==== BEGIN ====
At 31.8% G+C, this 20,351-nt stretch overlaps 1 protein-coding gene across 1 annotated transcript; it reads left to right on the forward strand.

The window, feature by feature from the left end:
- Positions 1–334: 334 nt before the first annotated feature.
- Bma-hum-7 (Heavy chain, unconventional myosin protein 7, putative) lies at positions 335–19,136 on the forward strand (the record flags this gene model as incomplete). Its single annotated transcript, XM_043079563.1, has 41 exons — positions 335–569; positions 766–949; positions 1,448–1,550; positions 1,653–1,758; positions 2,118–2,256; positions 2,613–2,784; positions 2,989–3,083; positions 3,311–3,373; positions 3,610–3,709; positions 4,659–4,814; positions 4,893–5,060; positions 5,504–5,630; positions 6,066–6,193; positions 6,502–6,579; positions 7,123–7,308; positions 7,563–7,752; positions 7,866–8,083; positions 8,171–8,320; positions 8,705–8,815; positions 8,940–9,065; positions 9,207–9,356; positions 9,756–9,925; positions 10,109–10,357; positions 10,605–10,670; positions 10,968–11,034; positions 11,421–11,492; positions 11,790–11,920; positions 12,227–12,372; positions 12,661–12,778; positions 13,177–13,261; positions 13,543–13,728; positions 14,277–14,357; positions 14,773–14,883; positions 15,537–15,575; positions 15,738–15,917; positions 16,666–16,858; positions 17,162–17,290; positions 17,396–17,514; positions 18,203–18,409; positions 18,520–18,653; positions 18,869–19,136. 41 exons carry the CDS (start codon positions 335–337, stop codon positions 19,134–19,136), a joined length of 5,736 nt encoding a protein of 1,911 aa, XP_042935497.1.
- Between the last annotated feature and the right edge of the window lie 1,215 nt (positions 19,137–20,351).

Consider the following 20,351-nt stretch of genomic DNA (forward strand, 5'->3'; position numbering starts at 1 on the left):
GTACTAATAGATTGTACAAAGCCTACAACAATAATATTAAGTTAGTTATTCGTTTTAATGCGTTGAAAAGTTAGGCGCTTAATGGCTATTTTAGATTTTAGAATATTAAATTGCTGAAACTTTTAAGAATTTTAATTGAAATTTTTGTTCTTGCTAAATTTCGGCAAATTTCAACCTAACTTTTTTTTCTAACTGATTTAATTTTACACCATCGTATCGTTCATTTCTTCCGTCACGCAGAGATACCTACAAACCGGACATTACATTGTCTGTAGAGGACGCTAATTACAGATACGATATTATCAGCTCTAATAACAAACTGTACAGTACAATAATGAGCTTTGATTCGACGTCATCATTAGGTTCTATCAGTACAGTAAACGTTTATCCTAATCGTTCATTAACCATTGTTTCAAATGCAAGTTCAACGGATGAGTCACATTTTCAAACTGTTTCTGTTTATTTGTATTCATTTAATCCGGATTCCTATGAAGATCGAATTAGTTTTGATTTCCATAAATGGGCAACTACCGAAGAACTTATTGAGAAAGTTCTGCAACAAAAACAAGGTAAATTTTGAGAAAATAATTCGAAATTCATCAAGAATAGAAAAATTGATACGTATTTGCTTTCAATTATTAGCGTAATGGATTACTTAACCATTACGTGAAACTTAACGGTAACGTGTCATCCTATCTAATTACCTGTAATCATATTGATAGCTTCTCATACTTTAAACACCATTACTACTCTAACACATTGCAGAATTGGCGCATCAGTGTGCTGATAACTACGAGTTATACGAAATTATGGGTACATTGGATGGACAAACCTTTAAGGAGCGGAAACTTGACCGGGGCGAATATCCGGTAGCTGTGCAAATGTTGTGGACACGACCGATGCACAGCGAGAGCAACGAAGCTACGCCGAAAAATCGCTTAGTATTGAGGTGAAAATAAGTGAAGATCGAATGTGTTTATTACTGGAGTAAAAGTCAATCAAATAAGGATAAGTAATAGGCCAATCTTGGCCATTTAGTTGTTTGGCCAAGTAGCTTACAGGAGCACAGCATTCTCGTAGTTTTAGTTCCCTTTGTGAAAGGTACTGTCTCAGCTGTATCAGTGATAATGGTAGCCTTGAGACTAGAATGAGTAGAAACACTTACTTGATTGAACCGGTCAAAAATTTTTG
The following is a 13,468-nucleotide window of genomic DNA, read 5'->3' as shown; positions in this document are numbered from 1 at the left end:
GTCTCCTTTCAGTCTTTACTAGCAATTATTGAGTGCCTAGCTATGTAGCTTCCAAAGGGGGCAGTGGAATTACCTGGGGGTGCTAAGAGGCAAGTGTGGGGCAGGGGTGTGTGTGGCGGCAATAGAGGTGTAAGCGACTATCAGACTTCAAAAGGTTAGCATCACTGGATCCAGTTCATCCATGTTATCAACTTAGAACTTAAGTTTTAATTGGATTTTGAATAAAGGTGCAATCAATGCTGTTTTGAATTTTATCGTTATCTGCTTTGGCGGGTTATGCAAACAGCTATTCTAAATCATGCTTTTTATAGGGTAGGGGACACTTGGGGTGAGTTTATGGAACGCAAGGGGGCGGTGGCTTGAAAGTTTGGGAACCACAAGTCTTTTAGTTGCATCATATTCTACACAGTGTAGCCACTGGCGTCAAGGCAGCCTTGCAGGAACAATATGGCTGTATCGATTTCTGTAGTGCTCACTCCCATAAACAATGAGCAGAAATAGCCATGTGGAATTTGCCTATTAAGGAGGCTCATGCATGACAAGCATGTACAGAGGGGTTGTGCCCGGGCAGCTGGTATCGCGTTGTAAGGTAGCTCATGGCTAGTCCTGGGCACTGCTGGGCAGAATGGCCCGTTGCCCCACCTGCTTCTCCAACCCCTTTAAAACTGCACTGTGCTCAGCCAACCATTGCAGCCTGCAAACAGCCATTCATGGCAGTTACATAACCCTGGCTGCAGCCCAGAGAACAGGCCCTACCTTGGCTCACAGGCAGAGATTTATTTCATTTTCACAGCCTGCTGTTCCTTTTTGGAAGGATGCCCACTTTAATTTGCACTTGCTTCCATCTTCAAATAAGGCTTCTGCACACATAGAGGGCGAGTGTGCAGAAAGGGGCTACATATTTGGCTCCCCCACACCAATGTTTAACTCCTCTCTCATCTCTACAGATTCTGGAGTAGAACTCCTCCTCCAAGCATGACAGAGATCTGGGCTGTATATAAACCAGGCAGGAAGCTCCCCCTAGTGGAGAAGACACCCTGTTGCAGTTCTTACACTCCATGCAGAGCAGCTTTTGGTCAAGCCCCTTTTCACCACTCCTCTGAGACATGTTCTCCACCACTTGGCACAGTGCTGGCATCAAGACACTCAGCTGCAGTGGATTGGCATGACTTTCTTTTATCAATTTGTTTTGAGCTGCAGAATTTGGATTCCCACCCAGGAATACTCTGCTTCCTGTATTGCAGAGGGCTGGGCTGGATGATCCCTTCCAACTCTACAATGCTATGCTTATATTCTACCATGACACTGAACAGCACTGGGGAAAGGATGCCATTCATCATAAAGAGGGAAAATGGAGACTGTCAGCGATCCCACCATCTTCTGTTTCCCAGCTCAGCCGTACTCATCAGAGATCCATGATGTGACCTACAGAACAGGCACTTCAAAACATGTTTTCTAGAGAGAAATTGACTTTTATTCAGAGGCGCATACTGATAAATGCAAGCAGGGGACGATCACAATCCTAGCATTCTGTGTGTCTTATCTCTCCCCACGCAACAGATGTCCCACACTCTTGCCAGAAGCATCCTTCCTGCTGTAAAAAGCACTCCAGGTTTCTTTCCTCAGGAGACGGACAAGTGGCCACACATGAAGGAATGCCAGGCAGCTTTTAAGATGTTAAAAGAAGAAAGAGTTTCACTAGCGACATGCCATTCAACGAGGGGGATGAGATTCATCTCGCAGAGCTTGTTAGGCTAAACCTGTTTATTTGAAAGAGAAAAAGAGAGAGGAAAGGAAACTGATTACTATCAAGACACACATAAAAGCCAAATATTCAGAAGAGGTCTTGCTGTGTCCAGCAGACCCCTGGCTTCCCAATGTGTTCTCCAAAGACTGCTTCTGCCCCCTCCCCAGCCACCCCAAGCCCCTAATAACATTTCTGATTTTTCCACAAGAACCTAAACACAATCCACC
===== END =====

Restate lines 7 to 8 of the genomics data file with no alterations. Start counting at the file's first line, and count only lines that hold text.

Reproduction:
GTACTAATAGATTGTACAAAGCCTACAACAATAATATTAAGTTAGTTATTCGTTTTAATGCGTTGAAAAGTTAGGCGCTTAATGGCTATTTTAGATTTTAGAATATTAAATTGCTGAAACTTTTAAGAATTTTAATTGAAATTTTTGTTCTTGCTAAATTTCGGCAAATTTCAACCTAACTTTTTTTTCTAACTGATTTAATTTTACACCATCGTATCGTTCATTTCTTCCGTCACGCAGAGATACCTACAAACCGGACATTACATTGTCTGTAGAGGACGCTAATTACAGATACGATATTATCAGCTCTAATAACAAACTGTACAGTACAATAATGAGCTTTGATTCGACGTCATCATTAGGTTCTATCAGTACAGTAAACGTTTATCCTAATCGTTCATTAACCATTGTTTCAAATGCAAGTTCAACGGATGAGTCACATTTTCAAACTGTTTCTGTTTATTTGTATTCATTTAATCCGGATTCCTATGAAGATCGAATTAGTTTTGATTTCCATAAATGGGCAACTACCGAAGAACTTATTGAGAAAGTTCTGCAACAAAAACAAGGTAAATTTTGAGAAAATAATTCGAAATTCATCAAGAATAGAAAAATTGATACGTATTTGCTTTCAATTATTAGCGTAATGGATTACTTAACCATTACGTGAAACTTAACGGTAACGTGTCATCCTATCTAATTACCTGTAATCATATTGATAGCTTCTCATACTTTAAACACCATTACTACTCTAACACATTGCAGAATTGGCGCATCAGTGTGCTGATAACTACGAGTTATACGAAATTATGGGTACATTGGATGGACAAACCTTTAAGGAGCGGAAACTTGACCGGGGCGAATATCCGGTAGCTGTGCAAATGTTGTGGACACGACCGATGCACAGCGAGAGCAACGAAGCTACGCCGAAAAATCGCTTAGTATTGAGGTGAAAATAAGTGAAGATCGAATGTGTTTATTACTGGAGTAAAAGTCAATCAAATAAGGATAAGTAATAGGCCAATCTTGGCCATTTAGTTGTTTGGCCAAGTAGCTTACAGGAGCACAGCATTCTCGTAGTTTTAGTTCCCTTTGTGAAAGGTACTGTCTCAGCTGTATCAGTGATAATGGTAGCCTTGAGACTAGAATGAGTAGAAACACTTACTTGATTGAACCGGTCAAAAATTTTTG
The following is a 13,468-nucleotide window of genomic DNA, read 5'->3' as shown; positions in this document are numbered from 1 at the left end: